U.S., French diplomats agree on Iraq resolution

U By Maggie Farley

uNITED NATIONS–After nearly two months of wrangling, the United States has reportedly reached agreement with France on key provisions in an Iraq resolution, and will present the third and final draft to the Security Council on Wednesday.

U.S. officials say they are pushing for a vote by Friday, and hope that nearly all of the council’s 15 members will agree with their “core demands”: that weapons inspections must be more effective, and if Iraq does not cooperate, it will face “serious consequences” – probably a military attack.

French officials said that they would reserve their assessment until President Jacques Chirac has a chance to review the entire text, not just the paragraphs that have been under debate.

Though still a work in progress, a draft resolution obtained by the Los Angeles Times Tuesday evening appears to address some of the concerns raised by France, Russia and other members, by giving the Security Council the authority to decide if military force against Iraq is justified. But it does not say that the United States must wait for a council decision to strike.

“It is a masterpiece of creative ambiguity,” said a council diplomat who requested anonymity because not all the council members had seen the revised text. “It delineates what it needs to, but more important is what it doesn’t say.”

France’s main concern has been the “trigger” for force: how to determine whether Iraq has violated the terms of weapons inspections, and who shall decide what the consequences should be. France and others have wanted to ensure that the United States would not decide on its own to bomb Iraq after passing the resolution, and then say it was done with the approval of the Security Council. France, Russia, Mexico and others are adamant that only the Security Council can declare Iraq in “material breach” of the resolution, and authorize a punitive attack.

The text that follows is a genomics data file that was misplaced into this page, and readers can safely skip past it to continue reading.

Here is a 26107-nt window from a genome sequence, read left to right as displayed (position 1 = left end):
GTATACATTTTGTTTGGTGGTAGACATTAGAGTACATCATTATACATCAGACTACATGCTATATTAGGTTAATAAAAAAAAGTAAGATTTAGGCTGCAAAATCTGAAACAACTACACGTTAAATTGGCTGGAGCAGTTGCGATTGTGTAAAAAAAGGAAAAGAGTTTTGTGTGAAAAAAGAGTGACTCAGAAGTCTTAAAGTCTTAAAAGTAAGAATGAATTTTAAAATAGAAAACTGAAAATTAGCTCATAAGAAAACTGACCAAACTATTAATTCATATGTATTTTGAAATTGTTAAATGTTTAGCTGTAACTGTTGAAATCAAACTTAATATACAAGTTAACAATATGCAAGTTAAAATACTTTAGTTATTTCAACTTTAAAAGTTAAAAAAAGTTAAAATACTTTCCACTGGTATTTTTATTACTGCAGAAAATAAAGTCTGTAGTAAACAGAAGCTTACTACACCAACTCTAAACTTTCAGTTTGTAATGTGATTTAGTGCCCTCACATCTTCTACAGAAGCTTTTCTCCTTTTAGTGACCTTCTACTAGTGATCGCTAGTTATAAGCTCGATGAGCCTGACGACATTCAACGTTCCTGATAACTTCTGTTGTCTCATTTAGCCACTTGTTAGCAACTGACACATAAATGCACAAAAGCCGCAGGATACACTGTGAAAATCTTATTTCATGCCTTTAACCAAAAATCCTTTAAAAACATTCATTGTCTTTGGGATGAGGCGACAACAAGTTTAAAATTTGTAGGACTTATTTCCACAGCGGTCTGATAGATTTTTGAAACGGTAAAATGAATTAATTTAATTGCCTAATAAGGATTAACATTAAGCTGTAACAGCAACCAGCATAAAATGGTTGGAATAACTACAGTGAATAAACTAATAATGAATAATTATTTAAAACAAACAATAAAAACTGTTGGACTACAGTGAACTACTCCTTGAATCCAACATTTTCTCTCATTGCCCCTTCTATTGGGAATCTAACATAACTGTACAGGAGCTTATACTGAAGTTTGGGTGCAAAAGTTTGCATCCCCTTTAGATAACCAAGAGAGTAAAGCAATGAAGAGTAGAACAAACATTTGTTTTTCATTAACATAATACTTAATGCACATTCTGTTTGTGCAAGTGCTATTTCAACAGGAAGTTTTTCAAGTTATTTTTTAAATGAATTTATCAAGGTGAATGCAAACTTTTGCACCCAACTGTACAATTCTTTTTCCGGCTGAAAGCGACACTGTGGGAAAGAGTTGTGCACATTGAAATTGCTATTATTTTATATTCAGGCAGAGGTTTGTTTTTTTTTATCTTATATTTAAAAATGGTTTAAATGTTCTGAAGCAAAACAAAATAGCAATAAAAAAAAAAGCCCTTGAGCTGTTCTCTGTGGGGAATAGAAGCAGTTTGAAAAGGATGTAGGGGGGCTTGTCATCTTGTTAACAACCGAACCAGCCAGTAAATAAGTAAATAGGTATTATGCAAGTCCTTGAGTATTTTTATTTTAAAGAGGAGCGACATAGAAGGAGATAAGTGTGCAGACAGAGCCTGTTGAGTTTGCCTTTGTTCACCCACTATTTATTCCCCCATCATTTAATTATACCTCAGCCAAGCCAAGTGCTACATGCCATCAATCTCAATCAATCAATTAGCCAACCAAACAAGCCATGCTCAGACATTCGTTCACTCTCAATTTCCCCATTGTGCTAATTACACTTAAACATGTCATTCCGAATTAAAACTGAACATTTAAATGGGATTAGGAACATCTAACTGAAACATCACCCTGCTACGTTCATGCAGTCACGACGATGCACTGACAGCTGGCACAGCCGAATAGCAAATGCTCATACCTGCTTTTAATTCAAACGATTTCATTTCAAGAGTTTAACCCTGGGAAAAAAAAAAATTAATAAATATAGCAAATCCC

Although diplomats exchanged variations on wording for days to try to capture the precise legal terminology, they agreed in the end to rely on a few tweaks in the text.

The draft resolution declares that “Iraq has been and remains in material breach” of past U.N. resolutions requiring it to disarm, but gives Baghdad “a final opportunity to comply with its disarmament obligations.” Weapons inspectors would report any failures to cooperate or comply with the terms of the new resolution to the Security Council, which would then decide on the consequences.

U.S. Secretary of State Colin L. Powell and his French counterpart, Dominique de Villepin, reached a last-minute understanding on key sticking points Tuesday evening.

But Russia remains a wild card. If Moscow does not accept the U.S.-French compromise, it could pull the French away from the United States, bringing others along.

Though U.S. officials say that a few abstentions may be the price for a resolution tough enough to be successful, they would still like to have a show of unity on the council.

But even after the weeks of negotiations, questions remain. What constitutes a material breach? Leaving something off the list of declared weapons materiel? Stalling inspectors? National Security Adviser Condoleezza Rice has said that even a two-hour delay of inspectors must be considered a violation, because it would allow sufficient time to hide evidence or destroy documents, as Iraqi officials have done in the past. Other council members, though, might not be willing to go to war over an incomplete list.

The resolution requires that Iraq declare its entire arsenal of biological, chemical and nuclear weapons materiel within 30 days, including items that have other industrial uses. It still includes a controversial provision to take Iraqi weapons experts and their families out of the country for interviews to avoid intimidation by the Iraqi government. But U.N. chief weapons inspector Hans Blix has questioned the measure’s practicality.